The Jets made an easy choice at No. 3:
Williams was the No. 3 overall pick in the NFL draft – a stud interior defender with the ability to rush the passer and stop the run.
The defensive lineman’s former coach, Nick Saban, only had good things to say when asked of his influence:
“He’s athletic,” Saban recently told NFL Network about Williams. “So, he’s a really good pass rusher. He’s not a gigantic, huge, overpowering guy, but the rest of it is perfect for this day and age of football.”
His agility and speed make him a threat on every play, especially considering he’s a three-down lineman with an unstoppable motor. Racking up 45 solo tackles, 19.5 for a loss, and 8 sacks in 2018 tell the whole story. He will dominate the trenches from day one and draw multiple offensive linemen towards him in order to stop him from reaching the quarterback.
.@nyjets @AlabamaFTBL @QuinnenWilliams makes plays that just aren’t normal. If he makes these plays on Sundays, look out! Talent, high IQ, and determination is always a formula for success. #BaldysBreakdowns pic.twitter.com/iGcHVCYxzf
— Brian Baldinger (@BaldyNFL) May 9, 2019
“I go back to the initial quickness [and] the use of his hands,” Saban said. “This guy is a really smart, instinctive player. I think sometimes people overlook how that impacts someone’s production… and his production here was fabulous.”
His initial quickness and elite usage of his hands make him not only the best interior defender from the draft but potentially a part of an elite group in the NFL.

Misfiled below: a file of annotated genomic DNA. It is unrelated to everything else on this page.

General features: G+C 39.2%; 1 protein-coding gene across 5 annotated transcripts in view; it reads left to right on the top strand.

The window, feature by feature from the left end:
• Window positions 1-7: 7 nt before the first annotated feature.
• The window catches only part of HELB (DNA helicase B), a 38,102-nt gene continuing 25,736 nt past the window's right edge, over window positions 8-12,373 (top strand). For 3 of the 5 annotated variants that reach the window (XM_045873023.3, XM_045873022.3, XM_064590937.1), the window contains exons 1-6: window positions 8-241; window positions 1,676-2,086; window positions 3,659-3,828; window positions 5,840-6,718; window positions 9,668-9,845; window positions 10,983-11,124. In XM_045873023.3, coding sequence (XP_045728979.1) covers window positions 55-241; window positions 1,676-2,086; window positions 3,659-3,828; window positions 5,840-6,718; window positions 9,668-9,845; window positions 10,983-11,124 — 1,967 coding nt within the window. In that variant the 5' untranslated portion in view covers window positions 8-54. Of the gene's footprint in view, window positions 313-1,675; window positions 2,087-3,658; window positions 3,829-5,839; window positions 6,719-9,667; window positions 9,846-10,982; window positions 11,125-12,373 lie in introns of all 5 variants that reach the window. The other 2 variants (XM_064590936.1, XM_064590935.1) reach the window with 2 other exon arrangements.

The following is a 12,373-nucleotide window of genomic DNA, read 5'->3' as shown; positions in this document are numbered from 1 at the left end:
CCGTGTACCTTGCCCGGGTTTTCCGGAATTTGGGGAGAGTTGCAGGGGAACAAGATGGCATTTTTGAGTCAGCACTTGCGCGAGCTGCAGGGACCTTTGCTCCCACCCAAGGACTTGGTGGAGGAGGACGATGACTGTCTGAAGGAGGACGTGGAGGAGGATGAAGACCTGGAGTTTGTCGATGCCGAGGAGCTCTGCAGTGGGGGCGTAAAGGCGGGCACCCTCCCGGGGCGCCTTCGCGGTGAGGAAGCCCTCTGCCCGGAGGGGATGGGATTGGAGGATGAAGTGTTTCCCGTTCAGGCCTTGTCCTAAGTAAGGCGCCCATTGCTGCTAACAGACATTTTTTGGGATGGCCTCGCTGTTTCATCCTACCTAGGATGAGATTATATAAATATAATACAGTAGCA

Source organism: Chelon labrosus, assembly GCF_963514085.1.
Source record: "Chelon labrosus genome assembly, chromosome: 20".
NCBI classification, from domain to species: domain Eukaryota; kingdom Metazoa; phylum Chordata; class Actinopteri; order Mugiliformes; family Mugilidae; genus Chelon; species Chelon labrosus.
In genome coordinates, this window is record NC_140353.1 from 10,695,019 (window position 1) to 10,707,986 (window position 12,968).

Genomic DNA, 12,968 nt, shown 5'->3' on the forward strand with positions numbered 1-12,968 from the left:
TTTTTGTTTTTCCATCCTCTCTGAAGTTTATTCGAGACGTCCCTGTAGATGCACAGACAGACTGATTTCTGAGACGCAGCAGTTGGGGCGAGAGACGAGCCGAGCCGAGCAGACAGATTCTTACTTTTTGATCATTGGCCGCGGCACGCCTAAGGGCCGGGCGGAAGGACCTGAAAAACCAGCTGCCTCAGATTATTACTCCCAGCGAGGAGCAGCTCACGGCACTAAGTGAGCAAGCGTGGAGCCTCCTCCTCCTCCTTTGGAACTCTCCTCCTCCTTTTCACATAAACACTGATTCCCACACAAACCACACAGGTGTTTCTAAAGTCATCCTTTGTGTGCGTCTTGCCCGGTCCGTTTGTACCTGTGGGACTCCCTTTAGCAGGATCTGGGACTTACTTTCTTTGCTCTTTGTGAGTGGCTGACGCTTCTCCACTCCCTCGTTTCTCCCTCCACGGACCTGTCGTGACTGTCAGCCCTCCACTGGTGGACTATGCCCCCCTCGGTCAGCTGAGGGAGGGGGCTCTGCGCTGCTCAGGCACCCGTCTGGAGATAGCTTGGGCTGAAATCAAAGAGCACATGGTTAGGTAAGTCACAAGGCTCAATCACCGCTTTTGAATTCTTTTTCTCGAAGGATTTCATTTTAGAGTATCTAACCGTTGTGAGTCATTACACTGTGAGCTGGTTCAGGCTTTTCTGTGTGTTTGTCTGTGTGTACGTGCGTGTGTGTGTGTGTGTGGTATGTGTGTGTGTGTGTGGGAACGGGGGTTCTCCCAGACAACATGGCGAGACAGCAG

The jury is still out on if he can live up to expectation, but talent like his translates at the next level, even if he only had one elite season at the college level. Coming out of Alabama where he matched up against NFL level talent frequently only prepared him further for the next stage.
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The New York Jets have built a fantastic defensive line:
Featuring alongside Leonard Williams, Henry Anderson, Steve McLendon, and fellow draft-pick Jachai Polite, Williams and Co. could emerge as one of the better defensive fronts in the NFL. The talent level across the board is immense, and just Quinnen alone transforms the unit.
Moving forward, I expect the Jets to utilize him in many different ways – being in the 4-3 scheme allows them to move him around to different spots. He even has the ability to play defensive end in specific packages. His diversity and dynamic style of play will keep the opposing offense on their heels and undoubtedly force them to allocate more resources to stopping his elite moves.